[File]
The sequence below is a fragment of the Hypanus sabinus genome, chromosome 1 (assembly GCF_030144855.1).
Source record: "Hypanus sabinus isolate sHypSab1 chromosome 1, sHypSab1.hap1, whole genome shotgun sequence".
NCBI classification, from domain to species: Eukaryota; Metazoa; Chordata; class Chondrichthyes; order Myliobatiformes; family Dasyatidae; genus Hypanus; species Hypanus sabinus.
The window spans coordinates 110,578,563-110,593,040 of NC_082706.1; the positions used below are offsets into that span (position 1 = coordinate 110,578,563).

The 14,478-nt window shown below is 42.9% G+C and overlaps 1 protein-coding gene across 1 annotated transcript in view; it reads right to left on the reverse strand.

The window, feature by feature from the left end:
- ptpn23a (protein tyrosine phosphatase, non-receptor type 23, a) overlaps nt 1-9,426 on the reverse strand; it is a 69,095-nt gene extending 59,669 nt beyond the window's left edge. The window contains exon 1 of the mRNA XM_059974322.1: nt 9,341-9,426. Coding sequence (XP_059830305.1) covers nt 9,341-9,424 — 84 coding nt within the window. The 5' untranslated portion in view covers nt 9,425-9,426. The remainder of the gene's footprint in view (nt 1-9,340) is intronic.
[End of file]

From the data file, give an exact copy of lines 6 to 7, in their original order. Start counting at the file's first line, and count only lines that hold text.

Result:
The window, feature by feature from the left end:
- ptpn23a (protein tyrosine phosphatase, non-receptor type 23, a) overlaps nt 1-9,426 on the reverse strand; it is a 69,095-nt gene extending 59,669 nt beyond the window's left edge. The window contains exon 1 of the mRNA XM_059974322.1: nt 9,341-9,426. Coding sequence (XP_059830305.1) covers nt 9,341-9,424 — 84 coding nt within the window. The 5' untranslated portion in view covers nt 9,425-9,426. The remainder of the gene's footprint in view (nt 1-9,340) is intronic.